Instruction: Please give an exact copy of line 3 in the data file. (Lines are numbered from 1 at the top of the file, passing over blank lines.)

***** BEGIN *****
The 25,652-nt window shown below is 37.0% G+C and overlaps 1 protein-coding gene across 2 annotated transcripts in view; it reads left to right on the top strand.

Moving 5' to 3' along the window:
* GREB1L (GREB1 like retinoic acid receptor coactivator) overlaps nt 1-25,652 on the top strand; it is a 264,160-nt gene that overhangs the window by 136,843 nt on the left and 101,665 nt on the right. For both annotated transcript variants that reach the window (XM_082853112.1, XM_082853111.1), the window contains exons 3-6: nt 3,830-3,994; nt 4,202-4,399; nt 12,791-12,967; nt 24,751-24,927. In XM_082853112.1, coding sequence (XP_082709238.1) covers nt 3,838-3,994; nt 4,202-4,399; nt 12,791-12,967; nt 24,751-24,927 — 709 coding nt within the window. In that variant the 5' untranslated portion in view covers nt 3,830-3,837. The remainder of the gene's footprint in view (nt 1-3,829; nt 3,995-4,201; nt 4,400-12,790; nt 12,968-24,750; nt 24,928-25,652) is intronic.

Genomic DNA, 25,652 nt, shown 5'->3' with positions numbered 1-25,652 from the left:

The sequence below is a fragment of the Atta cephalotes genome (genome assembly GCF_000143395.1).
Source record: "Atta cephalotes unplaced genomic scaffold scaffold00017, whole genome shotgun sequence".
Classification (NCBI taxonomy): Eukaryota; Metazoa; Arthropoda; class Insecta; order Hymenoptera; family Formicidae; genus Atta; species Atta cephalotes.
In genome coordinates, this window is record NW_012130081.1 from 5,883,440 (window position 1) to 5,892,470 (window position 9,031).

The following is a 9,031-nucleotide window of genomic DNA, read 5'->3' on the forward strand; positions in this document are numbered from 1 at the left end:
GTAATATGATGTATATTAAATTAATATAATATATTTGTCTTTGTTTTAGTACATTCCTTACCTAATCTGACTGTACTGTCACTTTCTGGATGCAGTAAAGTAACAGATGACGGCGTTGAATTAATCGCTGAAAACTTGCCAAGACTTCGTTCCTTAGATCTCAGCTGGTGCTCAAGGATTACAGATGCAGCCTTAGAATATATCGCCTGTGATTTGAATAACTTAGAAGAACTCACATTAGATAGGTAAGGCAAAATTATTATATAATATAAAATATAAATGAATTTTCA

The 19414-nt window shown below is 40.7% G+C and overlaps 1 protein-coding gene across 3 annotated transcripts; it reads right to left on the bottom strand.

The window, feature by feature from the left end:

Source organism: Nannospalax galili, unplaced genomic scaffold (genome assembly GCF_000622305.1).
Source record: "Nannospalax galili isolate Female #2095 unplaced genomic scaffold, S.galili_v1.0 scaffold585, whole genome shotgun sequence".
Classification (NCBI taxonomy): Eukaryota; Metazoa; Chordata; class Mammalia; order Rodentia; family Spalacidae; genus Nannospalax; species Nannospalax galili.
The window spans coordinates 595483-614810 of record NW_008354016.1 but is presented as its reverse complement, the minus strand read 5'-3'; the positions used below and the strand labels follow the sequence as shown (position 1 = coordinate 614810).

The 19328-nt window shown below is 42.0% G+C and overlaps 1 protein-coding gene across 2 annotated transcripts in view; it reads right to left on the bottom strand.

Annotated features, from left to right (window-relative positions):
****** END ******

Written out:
* GREB1L (GREB1 like retinoic acid receptor coactivator) overlaps nt 1-25,652 on the top strand; it is a 264,160-nt gene that overhangs the window by 136,843 nt on the left and 101,665 nt on the right. For both annotated transcript variants that reach the window (XM_082853112.1, XM_082853111.1), the window contains exons 3-6: nt 3,830-3,994; nt 4,202-4,399; nt 12,791-12,967; nt 24,751-24,927. In XM_082853112.1, coding sequence (XP_082709238.1) covers nt 3,838-3,994; nt 4,202-4,399; nt 12,791-12,967; nt 24,751-24,927 — 709 coding nt within the window. In that variant the 5' untranslated portion in view covers nt 3,830-3,837. The remainder of the gene's footprint in view (nt 1-3,829; nt 3,995-4,201; nt 4,400-12,790; nt 12,968-24,750; nt 24,928-25,652) is intronic.